Have I got a movie for you–a “tone poem” about a Venezuelan salt marsh!
Netflix synopsis: Director Margo Benacerraf offers this acclaimed 1959 film that chronicles the harsh existence of Venezuelan laborers who manually recover salt from the tropical marshes of Araya, an ancient salf-producing region in that country. As Bennacerraf documents the harsh daily lives of three families dependent on the salt trade, she also captures the stark, otherworldly beauty of the marshes and the peculiarly lyrical pace of life in Araya.
The little documentary you can watch about Benecerraf herself, who had previously made one 20-minute short (also included), is still alive, and after making this one amazing, award-winning film, never made another, is another treasure. The very year they shot the film, industrialization came to Araya, and the gruesome, grinding, juggernat machines that appear near the end of the film mark the beginning of the end of a centuries-long era and way of life.
Benacerraf, describing the newspaper photo she happened to see that drew her to Araya in the first place:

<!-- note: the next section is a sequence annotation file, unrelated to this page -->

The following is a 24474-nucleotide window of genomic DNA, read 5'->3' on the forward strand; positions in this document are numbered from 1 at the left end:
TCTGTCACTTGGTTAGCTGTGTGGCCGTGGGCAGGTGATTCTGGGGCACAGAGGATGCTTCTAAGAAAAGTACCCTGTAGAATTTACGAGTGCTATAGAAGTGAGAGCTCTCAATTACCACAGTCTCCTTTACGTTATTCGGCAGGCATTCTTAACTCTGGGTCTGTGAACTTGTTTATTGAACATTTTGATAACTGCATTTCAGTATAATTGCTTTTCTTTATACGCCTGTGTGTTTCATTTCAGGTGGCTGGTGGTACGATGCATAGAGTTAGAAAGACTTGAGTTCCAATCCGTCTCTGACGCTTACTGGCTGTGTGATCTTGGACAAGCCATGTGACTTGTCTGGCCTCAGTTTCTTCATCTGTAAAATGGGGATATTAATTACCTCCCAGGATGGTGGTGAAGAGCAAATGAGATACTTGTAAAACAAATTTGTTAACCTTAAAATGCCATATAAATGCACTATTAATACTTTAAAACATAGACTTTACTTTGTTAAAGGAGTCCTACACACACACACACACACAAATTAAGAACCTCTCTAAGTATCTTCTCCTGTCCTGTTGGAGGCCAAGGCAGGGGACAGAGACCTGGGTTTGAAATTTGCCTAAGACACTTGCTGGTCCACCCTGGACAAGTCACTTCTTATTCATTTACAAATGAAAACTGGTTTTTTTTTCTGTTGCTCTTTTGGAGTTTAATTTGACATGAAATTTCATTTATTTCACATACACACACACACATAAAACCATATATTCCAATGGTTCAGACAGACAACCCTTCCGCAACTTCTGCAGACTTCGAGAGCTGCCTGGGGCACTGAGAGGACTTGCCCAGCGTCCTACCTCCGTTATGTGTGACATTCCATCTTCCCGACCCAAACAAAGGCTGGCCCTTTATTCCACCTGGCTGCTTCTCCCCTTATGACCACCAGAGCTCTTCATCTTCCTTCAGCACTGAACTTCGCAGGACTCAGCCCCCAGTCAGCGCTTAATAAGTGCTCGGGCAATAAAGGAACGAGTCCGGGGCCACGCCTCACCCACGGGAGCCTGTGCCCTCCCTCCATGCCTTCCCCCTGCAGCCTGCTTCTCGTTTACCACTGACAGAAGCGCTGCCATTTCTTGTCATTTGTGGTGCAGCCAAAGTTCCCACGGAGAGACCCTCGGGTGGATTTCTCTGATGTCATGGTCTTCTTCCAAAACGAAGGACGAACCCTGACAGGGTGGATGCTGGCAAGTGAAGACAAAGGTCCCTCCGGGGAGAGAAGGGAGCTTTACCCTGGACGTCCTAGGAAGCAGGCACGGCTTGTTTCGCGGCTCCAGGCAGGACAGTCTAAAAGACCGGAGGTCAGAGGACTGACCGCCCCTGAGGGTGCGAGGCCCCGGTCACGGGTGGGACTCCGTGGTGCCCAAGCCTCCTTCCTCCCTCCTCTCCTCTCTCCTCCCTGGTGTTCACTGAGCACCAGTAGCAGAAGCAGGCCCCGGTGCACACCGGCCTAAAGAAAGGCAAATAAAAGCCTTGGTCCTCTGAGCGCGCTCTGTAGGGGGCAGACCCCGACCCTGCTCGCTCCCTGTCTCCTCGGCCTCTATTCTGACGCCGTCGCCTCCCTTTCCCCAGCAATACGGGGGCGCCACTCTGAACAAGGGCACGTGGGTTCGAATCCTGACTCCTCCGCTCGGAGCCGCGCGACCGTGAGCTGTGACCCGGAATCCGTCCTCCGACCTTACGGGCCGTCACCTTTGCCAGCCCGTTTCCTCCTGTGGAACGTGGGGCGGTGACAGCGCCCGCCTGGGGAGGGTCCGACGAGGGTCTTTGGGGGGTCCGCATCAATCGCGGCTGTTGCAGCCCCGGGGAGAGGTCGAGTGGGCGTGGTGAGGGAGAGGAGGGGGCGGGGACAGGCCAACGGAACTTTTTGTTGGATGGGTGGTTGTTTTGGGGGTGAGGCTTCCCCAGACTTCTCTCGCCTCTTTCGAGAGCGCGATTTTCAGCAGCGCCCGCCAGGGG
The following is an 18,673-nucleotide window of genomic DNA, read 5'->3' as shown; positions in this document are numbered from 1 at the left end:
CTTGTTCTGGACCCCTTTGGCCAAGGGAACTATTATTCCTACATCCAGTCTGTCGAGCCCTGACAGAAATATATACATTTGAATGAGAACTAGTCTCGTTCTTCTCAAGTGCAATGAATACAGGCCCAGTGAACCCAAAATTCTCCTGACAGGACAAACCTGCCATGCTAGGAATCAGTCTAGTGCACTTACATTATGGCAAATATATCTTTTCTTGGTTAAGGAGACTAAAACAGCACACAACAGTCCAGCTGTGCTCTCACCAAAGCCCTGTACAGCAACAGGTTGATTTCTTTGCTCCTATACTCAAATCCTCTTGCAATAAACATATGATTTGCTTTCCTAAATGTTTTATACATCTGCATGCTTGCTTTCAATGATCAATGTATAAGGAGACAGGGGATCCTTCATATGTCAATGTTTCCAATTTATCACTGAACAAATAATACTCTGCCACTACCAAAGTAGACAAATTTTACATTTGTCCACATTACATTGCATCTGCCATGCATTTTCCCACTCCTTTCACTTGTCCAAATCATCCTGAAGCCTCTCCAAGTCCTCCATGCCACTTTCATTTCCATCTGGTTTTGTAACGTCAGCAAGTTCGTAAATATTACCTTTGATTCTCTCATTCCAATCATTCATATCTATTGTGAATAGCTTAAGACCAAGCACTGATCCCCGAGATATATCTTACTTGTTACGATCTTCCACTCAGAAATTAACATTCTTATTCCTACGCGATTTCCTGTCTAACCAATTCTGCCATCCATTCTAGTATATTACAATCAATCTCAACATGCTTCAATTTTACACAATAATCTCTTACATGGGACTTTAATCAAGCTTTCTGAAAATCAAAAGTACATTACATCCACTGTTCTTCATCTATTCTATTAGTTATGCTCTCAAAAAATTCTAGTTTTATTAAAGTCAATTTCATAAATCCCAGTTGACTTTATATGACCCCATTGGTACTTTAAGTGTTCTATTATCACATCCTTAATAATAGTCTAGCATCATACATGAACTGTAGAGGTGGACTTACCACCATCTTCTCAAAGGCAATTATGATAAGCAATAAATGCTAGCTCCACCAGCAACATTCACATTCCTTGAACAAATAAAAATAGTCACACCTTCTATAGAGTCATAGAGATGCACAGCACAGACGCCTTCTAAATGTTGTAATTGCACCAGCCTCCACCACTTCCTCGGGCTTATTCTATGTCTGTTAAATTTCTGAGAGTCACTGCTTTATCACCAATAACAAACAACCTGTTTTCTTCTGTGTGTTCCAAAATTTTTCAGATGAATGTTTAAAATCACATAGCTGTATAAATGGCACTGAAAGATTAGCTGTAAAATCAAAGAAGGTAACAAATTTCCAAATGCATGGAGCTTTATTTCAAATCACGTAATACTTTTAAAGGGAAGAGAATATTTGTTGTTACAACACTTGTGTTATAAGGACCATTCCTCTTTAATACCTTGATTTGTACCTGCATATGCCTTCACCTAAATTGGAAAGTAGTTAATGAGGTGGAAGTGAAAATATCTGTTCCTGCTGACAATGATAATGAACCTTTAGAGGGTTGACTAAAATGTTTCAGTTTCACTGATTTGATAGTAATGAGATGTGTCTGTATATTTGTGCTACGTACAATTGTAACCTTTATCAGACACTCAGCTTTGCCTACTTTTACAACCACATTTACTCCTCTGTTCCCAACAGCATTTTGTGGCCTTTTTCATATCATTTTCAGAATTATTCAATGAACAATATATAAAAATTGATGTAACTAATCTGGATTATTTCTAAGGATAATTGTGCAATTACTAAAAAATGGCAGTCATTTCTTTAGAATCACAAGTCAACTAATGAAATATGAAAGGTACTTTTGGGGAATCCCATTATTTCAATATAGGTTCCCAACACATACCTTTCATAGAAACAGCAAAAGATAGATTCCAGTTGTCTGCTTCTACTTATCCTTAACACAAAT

“It was a strange picture. Huge pyramids of salt. So I went looking for this place. I wanted to use this fantastic setting, almost unreal, which was the salt marsh [the largest salt marsh in Latin America]. It was like a vision out of 1500 when I arrived here. I was extremely lucky to find such a place.”
From the film:
“Yesterday, like today, men make their living from the salt marsh. The baskets they carry on their heads, the “mara,” weigh 140 pounds. In this hive of salt, with their hands, with their shovels, with the strength of their arms, the men of Araya have been raising pyramids for 450 years, under the same Sun”…
“I wanted to make a short story, what the Italians call a “racconto,” a cinematrographic narrative, with all the freedom that I could have as a fiction filmmaker. When the shooting started, I had chosen a poetic realist tone, but above all, the film was poetic. The proof is that the great poet Pablo Neruda loved the movie.
I asked if he would write the commentary. He said, ‘I can’t write a poem about another poem.’ “